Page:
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I started reading Cassandra the definitive guide, which is based on Cassandra 0.7. Now, I'm trying to experiment with Cassandra 2.1.5 and it seems that there's a lot of differences which is really confusing.

For example, I see that in 0.7 version CQL did not exist. On the other hand, data model seems quite different. You can now define a schema with CQL, while in version 0.7 there was no schema.

Can anyone shortly explain the differences, especially about the data model?

I understand that in 0.7 version the idea was about different length rows, that is, rows that have different number of columns. But now I understand that each column is actually a field that contains a number of parameters, so you can have as much fields as you want within the same row (same key).

Can someone summarize the differences? Maybe I did not understand correctly.

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    In this answer I discuss some of the ways in which CQL rows are handled at the storage level: stackoverflow.com/questions/30114854/cassandra-storage-internal – Aaron Jun 2 '15 at 15:15
  • @BryceAtNetwork23 Thanks, I'll check it out. – Marko Jun 2 '15 at 15:25
  • @BryceAtNetwork23 Could you please explain was it like this in the earlier versions? That is what confused me the most... – Marko Jun 2 '15 at 15:51
  • I would compare your confusion with reading the Mac SE User Manual for tips on how to use your shiny new gold 2015 Macbook. You might have better luck reading the 2.1 docs docs.datastax.com/en/cassandra/2.1 and getting help on the user@ mailing list and IRC - bottom of cassandra.apache.org – mshuler Jun 2 '15 at 16:17
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An important point to consider, is that the underlying storage model remains the same. CQL is simply an abstraction layer on top of that model, to make it easier to work with and model your data. DataStax MVP John Berryman has a great article on this: Understanding How CQL3 Maps to Cassandra’s Internal Data Structure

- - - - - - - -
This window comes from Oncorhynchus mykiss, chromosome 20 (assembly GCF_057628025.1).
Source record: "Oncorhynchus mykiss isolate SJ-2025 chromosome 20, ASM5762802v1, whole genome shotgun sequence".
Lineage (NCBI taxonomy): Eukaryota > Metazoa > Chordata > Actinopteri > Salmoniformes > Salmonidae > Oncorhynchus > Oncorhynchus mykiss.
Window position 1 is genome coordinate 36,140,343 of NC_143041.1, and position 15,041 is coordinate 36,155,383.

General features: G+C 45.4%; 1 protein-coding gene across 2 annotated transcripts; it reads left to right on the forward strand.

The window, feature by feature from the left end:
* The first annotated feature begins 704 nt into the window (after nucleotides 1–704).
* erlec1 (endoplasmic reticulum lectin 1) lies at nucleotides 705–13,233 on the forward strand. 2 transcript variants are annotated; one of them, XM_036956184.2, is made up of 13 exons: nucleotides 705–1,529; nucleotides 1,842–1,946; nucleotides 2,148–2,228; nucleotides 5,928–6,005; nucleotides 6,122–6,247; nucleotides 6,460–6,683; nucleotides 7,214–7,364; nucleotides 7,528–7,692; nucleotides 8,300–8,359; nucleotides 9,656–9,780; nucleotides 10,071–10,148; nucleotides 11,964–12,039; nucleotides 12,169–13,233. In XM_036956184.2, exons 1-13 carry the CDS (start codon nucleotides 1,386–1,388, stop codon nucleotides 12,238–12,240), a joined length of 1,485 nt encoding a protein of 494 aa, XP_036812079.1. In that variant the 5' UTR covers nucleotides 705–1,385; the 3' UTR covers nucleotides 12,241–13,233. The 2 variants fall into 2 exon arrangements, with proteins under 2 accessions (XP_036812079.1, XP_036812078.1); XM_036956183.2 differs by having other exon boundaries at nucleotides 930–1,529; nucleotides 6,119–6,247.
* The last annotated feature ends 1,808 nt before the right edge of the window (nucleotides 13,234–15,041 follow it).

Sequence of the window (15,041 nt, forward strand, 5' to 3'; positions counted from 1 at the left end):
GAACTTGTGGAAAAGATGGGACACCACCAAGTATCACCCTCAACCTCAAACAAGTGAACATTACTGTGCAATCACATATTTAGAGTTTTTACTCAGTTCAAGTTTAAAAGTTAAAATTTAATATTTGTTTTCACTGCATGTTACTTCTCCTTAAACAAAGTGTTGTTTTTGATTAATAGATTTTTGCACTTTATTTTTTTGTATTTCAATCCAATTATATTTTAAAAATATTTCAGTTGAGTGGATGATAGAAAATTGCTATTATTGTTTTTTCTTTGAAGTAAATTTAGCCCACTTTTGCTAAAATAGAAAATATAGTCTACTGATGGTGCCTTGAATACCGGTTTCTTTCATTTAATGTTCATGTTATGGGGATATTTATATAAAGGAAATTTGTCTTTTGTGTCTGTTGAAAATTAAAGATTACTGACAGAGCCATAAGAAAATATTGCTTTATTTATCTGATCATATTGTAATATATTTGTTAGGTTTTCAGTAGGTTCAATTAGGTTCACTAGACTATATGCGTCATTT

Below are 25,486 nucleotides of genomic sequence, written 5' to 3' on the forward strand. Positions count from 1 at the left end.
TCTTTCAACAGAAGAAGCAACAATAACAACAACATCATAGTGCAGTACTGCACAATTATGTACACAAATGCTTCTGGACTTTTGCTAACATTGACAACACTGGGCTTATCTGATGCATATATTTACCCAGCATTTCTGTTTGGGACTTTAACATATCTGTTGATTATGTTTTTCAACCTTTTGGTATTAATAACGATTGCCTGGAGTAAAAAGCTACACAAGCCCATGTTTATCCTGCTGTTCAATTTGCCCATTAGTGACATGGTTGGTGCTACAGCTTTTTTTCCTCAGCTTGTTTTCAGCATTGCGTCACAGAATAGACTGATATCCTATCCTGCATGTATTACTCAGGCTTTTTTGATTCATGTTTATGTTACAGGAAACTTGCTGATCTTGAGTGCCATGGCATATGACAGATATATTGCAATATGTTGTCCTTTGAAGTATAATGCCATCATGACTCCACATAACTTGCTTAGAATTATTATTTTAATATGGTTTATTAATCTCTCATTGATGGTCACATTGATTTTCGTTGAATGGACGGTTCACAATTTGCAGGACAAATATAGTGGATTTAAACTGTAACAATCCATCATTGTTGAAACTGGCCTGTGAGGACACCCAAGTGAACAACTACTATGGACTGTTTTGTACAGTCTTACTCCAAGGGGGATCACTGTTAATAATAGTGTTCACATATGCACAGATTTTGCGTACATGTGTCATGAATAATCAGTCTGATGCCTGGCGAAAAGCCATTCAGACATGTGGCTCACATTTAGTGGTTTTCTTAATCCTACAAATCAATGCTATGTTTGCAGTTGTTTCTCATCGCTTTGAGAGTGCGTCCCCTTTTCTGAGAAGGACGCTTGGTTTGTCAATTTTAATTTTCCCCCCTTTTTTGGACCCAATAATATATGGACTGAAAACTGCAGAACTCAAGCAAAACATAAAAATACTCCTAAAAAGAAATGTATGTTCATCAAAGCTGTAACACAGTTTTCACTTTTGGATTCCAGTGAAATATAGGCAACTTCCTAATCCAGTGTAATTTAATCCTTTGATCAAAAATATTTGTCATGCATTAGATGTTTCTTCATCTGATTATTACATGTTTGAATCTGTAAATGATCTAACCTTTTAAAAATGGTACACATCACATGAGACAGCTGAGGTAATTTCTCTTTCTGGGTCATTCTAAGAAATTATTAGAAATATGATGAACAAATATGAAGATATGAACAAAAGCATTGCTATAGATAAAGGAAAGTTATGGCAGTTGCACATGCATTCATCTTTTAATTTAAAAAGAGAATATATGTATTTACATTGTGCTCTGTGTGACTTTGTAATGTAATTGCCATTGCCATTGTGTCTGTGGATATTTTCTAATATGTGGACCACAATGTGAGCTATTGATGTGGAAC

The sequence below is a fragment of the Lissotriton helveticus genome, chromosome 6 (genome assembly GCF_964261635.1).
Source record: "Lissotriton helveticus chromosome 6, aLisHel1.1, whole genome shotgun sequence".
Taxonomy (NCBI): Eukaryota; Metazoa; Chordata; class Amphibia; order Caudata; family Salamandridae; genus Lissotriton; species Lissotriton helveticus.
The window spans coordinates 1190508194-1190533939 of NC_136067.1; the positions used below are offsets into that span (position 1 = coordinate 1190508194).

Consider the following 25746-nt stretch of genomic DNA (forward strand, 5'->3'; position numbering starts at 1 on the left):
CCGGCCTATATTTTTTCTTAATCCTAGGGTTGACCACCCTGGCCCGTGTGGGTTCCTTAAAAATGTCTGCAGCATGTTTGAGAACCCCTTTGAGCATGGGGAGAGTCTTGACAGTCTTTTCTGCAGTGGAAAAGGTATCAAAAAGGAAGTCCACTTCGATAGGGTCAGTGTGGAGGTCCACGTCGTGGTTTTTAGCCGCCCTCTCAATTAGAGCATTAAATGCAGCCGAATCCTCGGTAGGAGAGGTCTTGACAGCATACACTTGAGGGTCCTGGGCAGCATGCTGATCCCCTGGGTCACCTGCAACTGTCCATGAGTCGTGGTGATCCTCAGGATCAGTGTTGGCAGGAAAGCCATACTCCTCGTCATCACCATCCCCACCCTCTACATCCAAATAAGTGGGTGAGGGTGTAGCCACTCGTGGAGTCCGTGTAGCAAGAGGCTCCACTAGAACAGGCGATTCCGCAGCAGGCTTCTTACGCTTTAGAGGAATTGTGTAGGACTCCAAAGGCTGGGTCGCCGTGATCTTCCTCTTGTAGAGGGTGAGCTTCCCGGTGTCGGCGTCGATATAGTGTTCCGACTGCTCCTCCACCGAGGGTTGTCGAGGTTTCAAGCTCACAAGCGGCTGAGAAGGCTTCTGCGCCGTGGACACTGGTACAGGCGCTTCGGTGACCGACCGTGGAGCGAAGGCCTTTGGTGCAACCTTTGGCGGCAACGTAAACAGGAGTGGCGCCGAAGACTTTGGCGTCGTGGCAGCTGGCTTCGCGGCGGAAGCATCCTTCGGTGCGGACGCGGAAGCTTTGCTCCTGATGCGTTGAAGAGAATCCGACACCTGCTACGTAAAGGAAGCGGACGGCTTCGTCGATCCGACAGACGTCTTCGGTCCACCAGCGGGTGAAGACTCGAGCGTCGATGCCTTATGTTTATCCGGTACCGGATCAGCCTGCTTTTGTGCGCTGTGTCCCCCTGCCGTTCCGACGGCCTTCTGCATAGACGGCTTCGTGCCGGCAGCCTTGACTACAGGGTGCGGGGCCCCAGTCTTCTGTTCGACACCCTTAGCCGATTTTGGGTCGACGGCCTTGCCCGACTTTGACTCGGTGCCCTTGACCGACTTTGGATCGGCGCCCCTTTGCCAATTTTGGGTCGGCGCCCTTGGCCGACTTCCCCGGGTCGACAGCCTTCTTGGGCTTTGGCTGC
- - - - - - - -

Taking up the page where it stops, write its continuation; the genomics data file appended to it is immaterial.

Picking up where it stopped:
In this article, Berryman observes that:

  • The value of the CQL primary key is used internally as the row key (which in the new CQL paradigm is being called a “partition key”).
  • The names of the non-primary key CQL fields are used internally as columns names. The values of the non-primary key CQL fields are then internally stored as the corresponding column values.

Additionally, he outlines the benefits of using the CQL-based approach:

  • It provides fast look-up by partition key and efficient scans and slices by cluster key.
  • It groups together related data as CQL rows. This means that you can do in one query what would otherwise take multiple queries into different column families.
  • It allows for individual fields to be added, modified, and deleted independently.
  • It is strictly better than the old Cassandra paradigm. Proof: you can coerce CQL Tables to behave exactly like old-style Cassandra ColumnFamilies. (See the examples here.)
  • It extends easily to implementation of sets lists and maps (which are super ugly if you’re working directly in old cassandra) — but that’s for another blog post.
  • The CQL protocol allows for asynchronous communication as compared with the synchronous, call-response communication required by Thrift. As a result, CQL is capable of being much faster and less resource intensive than Thrift – especially when using single threaded clients.

can have as much fields as you want within the same row (same key).

Actually, there is a hard limit of about 2 billion columns per partition (rowkey).

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